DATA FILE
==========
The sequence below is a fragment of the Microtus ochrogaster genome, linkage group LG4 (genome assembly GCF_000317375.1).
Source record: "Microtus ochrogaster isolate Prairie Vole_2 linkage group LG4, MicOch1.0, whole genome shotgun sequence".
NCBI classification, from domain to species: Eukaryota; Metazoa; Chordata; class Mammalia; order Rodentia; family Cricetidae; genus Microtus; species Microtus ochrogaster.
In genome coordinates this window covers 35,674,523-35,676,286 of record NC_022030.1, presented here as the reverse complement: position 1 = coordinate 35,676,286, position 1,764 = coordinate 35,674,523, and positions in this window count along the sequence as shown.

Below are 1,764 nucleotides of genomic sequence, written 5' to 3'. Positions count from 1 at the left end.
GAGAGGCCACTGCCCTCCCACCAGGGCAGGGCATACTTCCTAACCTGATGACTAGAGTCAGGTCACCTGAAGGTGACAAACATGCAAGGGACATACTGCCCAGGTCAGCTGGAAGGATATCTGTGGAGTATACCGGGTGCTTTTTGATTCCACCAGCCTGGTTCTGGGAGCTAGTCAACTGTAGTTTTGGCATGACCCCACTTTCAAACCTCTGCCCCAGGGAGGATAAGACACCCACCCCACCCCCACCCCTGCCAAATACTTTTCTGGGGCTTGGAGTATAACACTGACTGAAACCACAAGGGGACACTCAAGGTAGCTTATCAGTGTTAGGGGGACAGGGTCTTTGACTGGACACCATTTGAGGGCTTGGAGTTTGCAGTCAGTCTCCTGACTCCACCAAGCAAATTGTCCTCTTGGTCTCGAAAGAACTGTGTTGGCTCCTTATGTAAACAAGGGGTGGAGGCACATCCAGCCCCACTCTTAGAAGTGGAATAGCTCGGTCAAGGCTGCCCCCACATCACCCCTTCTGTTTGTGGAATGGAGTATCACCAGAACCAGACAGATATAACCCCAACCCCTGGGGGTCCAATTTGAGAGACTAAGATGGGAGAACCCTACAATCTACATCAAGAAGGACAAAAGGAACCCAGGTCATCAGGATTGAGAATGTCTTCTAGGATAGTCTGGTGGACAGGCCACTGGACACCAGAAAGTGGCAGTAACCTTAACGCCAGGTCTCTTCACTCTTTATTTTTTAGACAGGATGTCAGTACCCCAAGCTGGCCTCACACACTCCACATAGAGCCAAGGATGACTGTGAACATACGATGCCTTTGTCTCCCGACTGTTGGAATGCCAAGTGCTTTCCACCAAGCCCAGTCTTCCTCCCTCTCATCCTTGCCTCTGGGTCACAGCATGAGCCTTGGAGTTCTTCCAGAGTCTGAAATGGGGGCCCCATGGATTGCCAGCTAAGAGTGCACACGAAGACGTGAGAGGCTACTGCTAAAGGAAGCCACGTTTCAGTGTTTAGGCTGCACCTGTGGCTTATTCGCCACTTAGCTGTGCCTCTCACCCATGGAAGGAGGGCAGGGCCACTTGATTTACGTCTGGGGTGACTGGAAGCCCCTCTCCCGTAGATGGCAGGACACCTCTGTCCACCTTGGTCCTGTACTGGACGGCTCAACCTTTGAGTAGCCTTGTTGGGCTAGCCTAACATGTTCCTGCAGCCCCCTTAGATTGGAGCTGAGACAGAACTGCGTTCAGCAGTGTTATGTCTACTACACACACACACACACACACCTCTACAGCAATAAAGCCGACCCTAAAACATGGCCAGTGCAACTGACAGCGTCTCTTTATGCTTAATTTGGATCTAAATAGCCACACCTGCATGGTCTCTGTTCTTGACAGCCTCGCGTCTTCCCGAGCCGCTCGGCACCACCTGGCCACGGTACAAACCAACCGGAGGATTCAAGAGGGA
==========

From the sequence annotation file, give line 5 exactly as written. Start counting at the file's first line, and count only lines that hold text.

Below are 1,764 nucleotides of genomic sequence, written 5' to 3'. Positions count from 1 at the left end.